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Tea Tree Oil


Taking a short break between fashion, for my first beauty post, I would like to talk about Tea Tree Oil. I have been using the 100% pure tea tree oil on my face when I get an occasional breakout. I always apply some on before I go to bed as I would like it to work on my face overnight. For me, dabbing the oil on the affected area has helped in healing marks on my face, left behind by a hormonal pimple, quite quickly. My skin type is combination/oily, I'm not acne prone and was lucky enough not to have it. Although, I don't have flawless skin. When a hormonal pimple appears and disappears, it always leaves behind a small dark mark which will take a few weeks to fade away completely. And by the time it fades, it will be time for the next one to appear. Hilarious cycle, really. I don't have a severe problem of marks, so I try my best to help them fade faster. And that's when I discovered Tea Tree Oil. I have researched about it, curious to see if it will actually work its wonders on me. Here are some of the things I came across while searching for it:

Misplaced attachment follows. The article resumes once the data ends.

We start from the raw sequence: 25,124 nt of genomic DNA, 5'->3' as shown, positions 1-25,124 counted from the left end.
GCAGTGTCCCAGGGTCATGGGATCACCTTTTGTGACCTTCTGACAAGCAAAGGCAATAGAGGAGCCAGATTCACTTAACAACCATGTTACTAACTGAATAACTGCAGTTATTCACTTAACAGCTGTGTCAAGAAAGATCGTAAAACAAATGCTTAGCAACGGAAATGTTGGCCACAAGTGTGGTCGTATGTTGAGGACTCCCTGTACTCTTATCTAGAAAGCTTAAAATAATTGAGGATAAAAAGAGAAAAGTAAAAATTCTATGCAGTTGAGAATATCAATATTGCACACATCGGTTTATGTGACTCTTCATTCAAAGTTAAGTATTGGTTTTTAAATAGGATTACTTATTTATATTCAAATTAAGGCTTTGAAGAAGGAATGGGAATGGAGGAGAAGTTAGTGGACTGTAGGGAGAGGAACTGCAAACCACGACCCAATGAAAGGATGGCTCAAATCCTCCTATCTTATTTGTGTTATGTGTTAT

Image credit: http://www.herbsinmedicine.com/styled-16/page16.html

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Updated: March 2017

Thank you to Chris Challis for bringing their article about Tea Tree Dandruff Shampoos to my attention. On there you will find a list of shampoos that are targeted to treat Dandruff, Seborrheic Dermatitis, Scalp Psoriasis, and Dry Scalp. I personally haven't tried any of the products on that list but if you suffer from scalp psoriasis, I would recommend the Mineral Fusion Anti-Dandruff Mineral Shampoo that they suggest. Why? Because it has Salicylic Acid, and that ingredient is widely suggested when treating scalp psoriasis. Do be aware of the other ingredients listed in that product.